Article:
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Cooking Rice in the Instant Pot – Troubleshooting
There are so many variances in brands of rice that it may take a few times of trial and error to get it just right for what you have, but it’s worth it.
Environmental differences like altitude and water quality (the hardness or softness of your water) can affect cooking times as can the age and moisture content of your rice.
The important thing is not to get discouraged. Keep in mind, cooking on the stovetop can take some trial and error as well.
Here are some of the most common problems encountered when cooking rice in the pressure cooker and what to do about them.
If your rice is too crunchy, and yet all the water is absorbed, add a quarter-cup water per cup of rice the next time you cook it.
This would also be my first troubleshooting effort if the bottom of my Instant Pot was covered in burned rice, like my friend’s experience.
Another area to troubleshoot if your rice is burning on the bottom of the insert is whether you are using high or low pressure. Make sure that white rice cooks for 12 minutes at low pressure. If your Instant Pot only has high pressure, adjust the time down by 3-4 minutes to start.
Rice Didn’t Absorb Cooking Liquid
If you open the Instant Pot to find rice soup and it seems that none of the water is absorbed, one of three things probably happened.
- You added too much water. Cut it down by at least a half-cup per cup of rice next time.
- You didn’t cook it long enough. Brown rice needs 22 to 28 minutes, and white rice needs 12 minutes on low pressure. If you have rice soup, turn the Instant Pot back on for 5 to 10 more minutes and see what happens.
- Your Instant Pot may not have come up to pressure. Follow all of my troubleshooting tips in this post and make sure that your pin is coming up and that a lot of steam releases when you open the valve.
Anytime you have rice soup, you can absolutely turn the pressure cooker on again, and eventually, you will be able to save it. Also note that if you are using a liquid other than water, such as chicken broth, the absorption is impacted. Sometimes you need slightly less chicken broth than water.
Rice Sticking to the Bottom of the Instant Pot
Getting the rice to water ratio correct and adding a tiny bit of fat should alleviate the sticking issue, but if you are still losing rice to the bottom of the Instant Pot, I’ve got you covered.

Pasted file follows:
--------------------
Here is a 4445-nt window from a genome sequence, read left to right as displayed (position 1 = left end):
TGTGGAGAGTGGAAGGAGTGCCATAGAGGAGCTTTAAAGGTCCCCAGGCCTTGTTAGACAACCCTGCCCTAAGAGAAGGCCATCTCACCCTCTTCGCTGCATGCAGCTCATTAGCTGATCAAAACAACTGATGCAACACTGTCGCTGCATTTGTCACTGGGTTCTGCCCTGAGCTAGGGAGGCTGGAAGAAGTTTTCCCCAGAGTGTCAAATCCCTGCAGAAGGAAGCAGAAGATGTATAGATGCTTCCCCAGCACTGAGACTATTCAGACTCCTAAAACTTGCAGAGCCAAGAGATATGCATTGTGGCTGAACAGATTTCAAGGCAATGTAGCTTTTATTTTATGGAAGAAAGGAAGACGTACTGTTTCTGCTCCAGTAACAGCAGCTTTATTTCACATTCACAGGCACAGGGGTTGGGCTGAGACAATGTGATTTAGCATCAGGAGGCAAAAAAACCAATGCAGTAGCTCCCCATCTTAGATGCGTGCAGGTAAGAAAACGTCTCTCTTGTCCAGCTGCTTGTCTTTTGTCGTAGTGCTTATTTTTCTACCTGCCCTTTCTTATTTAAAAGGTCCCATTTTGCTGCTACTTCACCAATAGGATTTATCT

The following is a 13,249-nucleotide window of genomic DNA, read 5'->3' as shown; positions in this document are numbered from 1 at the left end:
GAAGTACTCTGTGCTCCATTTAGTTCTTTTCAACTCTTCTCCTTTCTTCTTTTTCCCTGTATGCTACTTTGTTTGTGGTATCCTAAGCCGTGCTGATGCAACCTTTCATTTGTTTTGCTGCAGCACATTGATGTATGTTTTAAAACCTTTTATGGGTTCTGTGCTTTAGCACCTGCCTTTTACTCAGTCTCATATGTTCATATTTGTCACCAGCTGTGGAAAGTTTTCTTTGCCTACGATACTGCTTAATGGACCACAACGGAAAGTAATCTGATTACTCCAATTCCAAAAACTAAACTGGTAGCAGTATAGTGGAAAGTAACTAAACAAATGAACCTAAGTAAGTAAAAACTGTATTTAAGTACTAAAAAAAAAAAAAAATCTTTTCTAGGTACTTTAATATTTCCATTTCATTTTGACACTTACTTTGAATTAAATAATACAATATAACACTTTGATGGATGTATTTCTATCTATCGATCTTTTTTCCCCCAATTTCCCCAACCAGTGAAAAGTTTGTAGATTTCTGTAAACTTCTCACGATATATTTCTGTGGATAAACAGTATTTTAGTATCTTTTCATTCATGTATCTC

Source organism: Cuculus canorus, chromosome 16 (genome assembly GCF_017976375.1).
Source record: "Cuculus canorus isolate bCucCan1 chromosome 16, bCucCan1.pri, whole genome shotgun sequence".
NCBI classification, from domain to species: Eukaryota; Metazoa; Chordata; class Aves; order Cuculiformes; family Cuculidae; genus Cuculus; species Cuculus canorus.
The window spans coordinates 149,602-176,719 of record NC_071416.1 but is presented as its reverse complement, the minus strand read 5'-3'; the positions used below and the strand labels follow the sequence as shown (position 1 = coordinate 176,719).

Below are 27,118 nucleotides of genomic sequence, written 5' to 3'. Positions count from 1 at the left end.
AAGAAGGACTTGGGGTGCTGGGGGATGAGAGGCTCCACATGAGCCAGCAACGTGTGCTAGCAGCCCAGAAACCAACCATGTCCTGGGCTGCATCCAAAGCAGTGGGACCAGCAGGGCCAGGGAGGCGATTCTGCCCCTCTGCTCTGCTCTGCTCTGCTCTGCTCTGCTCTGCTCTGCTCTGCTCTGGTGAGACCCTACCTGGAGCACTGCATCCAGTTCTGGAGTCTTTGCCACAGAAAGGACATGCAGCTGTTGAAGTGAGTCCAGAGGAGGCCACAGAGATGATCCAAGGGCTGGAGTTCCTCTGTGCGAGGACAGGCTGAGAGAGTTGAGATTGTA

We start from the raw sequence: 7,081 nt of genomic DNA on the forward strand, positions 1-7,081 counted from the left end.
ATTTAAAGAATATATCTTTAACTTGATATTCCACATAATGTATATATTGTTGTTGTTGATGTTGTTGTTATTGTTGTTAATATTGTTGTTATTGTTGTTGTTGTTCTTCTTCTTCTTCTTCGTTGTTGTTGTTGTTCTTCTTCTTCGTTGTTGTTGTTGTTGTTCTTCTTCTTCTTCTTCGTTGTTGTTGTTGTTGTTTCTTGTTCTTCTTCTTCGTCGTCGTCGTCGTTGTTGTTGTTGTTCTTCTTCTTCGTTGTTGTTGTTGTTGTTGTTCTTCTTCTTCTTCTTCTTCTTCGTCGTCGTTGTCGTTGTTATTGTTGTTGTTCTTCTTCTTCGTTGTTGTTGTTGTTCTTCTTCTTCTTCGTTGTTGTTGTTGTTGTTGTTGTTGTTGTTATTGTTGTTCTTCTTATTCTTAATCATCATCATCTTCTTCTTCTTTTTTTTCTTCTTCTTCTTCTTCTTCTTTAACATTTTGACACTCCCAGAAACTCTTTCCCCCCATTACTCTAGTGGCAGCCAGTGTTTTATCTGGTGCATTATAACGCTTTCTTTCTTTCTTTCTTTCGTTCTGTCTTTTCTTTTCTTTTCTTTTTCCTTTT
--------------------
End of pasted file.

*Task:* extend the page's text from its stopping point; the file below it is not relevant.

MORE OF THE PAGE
I almost always use a natural pressure release when I’m cooking rice, because I start the rice at the beginning of meal prep and have plenty of time to ignore it. I don’t have a sticking problem, but if you do, try using a quick release. A quick-release will rapidly expel available moisture in the form of steam.
You’re Just *7 Days* Away From Easier Meals with Your Instant Pot
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Once you have it, the Instant Pot is completely fail-proof when it comes to rice.
I love it because I can’t boil something over, which happens 90% of the time when I’m cooking on the stovetop, even if I’m standing right there. I also don’t have to worry about fiddling with the temperature, or whether I stir or not, or even setting a timer.
The Instant Pot goes right to holding on low when it finishes a cycle. So I often start my rice two hours before dinner just to make sure it’s done, and then I don’t have to think about it again. The rice tastes just fine, even if it’s been holding on low for a while.
Why Make Double the Rice?
Nearly every time I make rice in the Instant Pot, I double or triple what we need.
I pull out some for leftovers, leave the rest in the pot, and make rice pudding the next day!
Other Instant Pot Recipes and Techniques
- How to Use an Instant Pot + 10 Basic Techniques
- Pressure Cooker Italian Lentils and Rice Lasagna
- Healthy Baked Rice Pudding – Use up Rice Leftovers!
- Easy Instant Pot Mexican Brown Rice – Great for Meal Prep!
- How to Cook Frozen Ground Beef in the Instant Pot
- Perfect, Easy Peel Hard Boiled Eggs in the Instant Pot
- Instant Pot Barbacoa (Chipotle Style Copycat)